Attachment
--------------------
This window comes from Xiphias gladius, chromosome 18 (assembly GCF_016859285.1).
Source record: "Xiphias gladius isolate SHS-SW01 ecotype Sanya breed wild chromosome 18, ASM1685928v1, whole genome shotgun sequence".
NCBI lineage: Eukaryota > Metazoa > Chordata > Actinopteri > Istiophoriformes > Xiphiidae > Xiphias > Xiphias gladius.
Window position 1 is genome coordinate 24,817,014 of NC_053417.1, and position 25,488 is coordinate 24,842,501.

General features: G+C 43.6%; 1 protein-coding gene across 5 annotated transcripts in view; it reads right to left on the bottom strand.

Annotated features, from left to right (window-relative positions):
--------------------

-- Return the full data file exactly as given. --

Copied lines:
This window comes from Xiphias gladius, chromosome 18 (assembly GCF_016859285.1).
Source record: "Xiphias gladius isolate SHS-SW01 ecotype Sanya breed wild chromosome 18, ASM1685928v1, whole genome shotgun sequence".
NCBI lineage: Eukaryota > Metazoa > Chordata > Actinopteri > Istiophoriformes > Xiphiidae > Xiphias > Xiphias gladius.
Window position 1 is genome coordinate 24,817,014 of NC_053417.1, and position 25,488 is coordinate 24,842,501.

General features: G+C 43.6%; 1 protein-coding gene across 5 annotated transcripts in view; it reads right to left on the bottom strand.

Annotated features, from left to right (window-relative positions):